Otsego Elementary School’s bold moves show promise

by Jim Boyle
Editor
The verdict on Otsego Elementary School’s bold change to academies may not be in yet, but there are signs the new system is working despite some consternation on the part of the school’s staff.

Recently released test results show the school’s student population making monumental strides.

Success on NWEAs, a standards-based test by the Northwest Evaluation Association gives school and district officials reason to believe students will fare well on the ultra-important Minnesota Comprehensive Assessments that determine the fate of schools not making Adequate Yearly Progress (AYP).

At the same time, school staff have suggested some significant tweaks to the system. They have called into question the handling of prep time to provide co-teaching.

Elk River Area School Board members expressed skepticism Monday night (Jan. 24) about doing too much to change something that appears to be working.

Otsego has been trying to dig out of AYP jail for several years now. Great strides were made last year, and the school decided to move ahead one year early with the drastic step of re-structuring the school to place the school on more of its own timetable rather than that of the state or federal government.

AYP is related to No Child Left Behind legislation. When schools do not make AYP, the state places demands on schools. Otsego was one year away from potentially being forced to make a bold changes.

The options before Otsego Elementary School this fall ranged from closing the school and hiring all new teachers to re-structuring. It voluntarily chose to re-structure a year early.

“We wanted to come into the next (school) year at full force,” said Principal Erin Talley.

It went with a system of academies that focuses more on ability level than on grade level. Teachers have had their day extended in order to have prep time before school, and co-teach math and reading to students during the hours they would typically have had their prep time.

The move to academies has been complicated by a number of other ongoing initiatives designed to improve the school’s performance and learning environment. The vast amount of change has left many teachers stressed, tired and wondering if it’s working, teachers said Monday.

A survey of school staff (mostly classroom teachers) presented at the Jan. 24 Elk River Area School Board meeting showed a mixed bag.

Only 26 percent of teachers said they liked the academy structure. About half of the teachers said they didn’t like it.

About 29 percent said they felt students were benefitting by all the changes at the school. Another 29 percent said they were not. And about 42 percent said they didn’t know or had no opinion.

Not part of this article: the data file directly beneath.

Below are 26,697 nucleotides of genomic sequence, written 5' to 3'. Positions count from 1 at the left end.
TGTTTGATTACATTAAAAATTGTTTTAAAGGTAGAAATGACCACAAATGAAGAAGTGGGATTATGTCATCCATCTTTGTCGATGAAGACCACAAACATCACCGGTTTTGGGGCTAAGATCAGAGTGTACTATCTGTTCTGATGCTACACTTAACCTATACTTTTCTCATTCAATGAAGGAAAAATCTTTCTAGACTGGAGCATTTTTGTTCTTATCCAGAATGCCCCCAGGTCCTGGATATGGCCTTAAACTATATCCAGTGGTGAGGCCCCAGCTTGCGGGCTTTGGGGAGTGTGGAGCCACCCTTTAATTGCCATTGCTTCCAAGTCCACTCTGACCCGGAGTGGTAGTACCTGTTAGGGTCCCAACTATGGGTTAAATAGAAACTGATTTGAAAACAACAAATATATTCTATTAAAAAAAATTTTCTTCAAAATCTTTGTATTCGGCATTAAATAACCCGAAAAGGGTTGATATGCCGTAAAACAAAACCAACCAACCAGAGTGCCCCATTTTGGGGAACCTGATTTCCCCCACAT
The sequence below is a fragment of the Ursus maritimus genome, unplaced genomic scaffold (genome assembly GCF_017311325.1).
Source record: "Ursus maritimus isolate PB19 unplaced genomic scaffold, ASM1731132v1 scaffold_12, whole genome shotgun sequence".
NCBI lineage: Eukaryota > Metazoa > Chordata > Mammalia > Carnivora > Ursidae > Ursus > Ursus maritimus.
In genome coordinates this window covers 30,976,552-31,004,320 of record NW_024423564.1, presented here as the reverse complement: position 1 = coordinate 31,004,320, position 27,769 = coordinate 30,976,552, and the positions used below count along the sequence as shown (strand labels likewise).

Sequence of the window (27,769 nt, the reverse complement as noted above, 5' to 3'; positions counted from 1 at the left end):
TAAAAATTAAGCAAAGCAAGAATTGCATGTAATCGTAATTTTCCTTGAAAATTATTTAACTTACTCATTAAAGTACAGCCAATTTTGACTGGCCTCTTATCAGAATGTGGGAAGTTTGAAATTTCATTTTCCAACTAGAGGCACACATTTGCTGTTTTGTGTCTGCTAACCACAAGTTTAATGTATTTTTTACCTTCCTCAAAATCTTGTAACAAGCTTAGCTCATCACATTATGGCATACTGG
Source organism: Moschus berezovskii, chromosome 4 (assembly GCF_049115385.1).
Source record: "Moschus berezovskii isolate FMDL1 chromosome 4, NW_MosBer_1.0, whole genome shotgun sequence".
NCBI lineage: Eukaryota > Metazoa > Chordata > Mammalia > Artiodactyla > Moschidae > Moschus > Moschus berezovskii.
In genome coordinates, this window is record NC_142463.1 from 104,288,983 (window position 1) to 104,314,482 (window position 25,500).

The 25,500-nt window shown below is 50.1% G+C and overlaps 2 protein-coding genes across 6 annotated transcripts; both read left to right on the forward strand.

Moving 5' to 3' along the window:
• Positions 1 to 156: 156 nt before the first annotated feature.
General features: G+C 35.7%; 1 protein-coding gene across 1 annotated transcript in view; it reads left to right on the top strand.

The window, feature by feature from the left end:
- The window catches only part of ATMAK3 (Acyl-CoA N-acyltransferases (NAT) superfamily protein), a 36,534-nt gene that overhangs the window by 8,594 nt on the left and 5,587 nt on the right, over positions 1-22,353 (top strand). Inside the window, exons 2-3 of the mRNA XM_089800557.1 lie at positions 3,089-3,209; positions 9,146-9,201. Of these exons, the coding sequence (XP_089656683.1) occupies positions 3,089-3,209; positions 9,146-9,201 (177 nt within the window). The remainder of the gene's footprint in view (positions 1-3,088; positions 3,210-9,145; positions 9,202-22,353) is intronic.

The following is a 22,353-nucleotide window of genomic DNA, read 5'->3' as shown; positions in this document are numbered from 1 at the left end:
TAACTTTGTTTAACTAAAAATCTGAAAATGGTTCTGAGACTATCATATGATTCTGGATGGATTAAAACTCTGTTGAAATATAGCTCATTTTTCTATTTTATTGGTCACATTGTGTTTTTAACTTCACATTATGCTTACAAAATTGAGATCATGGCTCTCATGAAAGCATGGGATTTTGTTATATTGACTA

The NWEA results provide a major clue, though.

There’s a strong correlation between NWEA tests and Minnesota Comprehensive Assessments, so when it was shared this past week at a meeting of the Elk River Area School Board that third, fourth and fifth grades all had marked improvement on NWEA math and reading tests, eyebrows went up.

“These are huge gains,” Talley said. “Our teachers are giving their heart and soul, and it’s showing in the numbers.

“They might not like (all the changes), but they’re making a difference.”
The news left Elk River Area School Board members excited about the progress, but bewildered by the content of the school’s staff’s overall report.

Members of the school’s AYP data leadership team said they provided an “honest” account of the happenings at Otsego Elementary School.

This team monitors the AYP plan and makes suggestions for revisions to the plan which gets submitted to the state.

They are suggesting some changes are already needed.

“These are fantastic results,” said Superintendent Mark Bezek, who credited the increased face time and time on task with teachers.

The school chief said the changes at Otsego came with a financial cost, and said the district is getting the results it wants.

The school district is paying for the 45-minute extension to the school day to make it possible for teachers to give up their prep time during the day.

The AYP data team has suggested using this expenditure to hire part-time staff to perform the co-teaching functions.

Talley said the idea is part-time teachers would be fresher and it would remove the burden from teachers who are coming in earlier and finding themselves tied up during the day and at other times at additional meetings.

They also find it difficult to plan for all the changes being thrown at them, according to ELL teacher Harry Davis who reported on the survey results.

There’s frustration over the lack of curriculum for the co-teaching and a lack of material and guidance.

“Ideally, teachers would share lunch and prep together, and that’s not really happening,” Davis said. “People are feeling isolated from their (grade level) teams — they’re feeling like they’re out there on their own.”

Teachers clearly feel students are benefitting from co-teaching. About 72 percent said so. Only 14 percent said they did not think students were benefitting.

But only 40 percent like the team-teaching under its current model of delivery. About 51 percent said they do not like it.

They would prefer to work with their own grade level and have their prep time back, Davis said.

“Some teachers have not been thrilled with the change,” Davis said. “Some have thrived or are fine with it and feel it has been positive for the kids.”
NWEA test results seem to suggest as much.

Educators are scheduled to meet Feb. 7 to further assess how education is being delivered to students at Otsego Elementary School.

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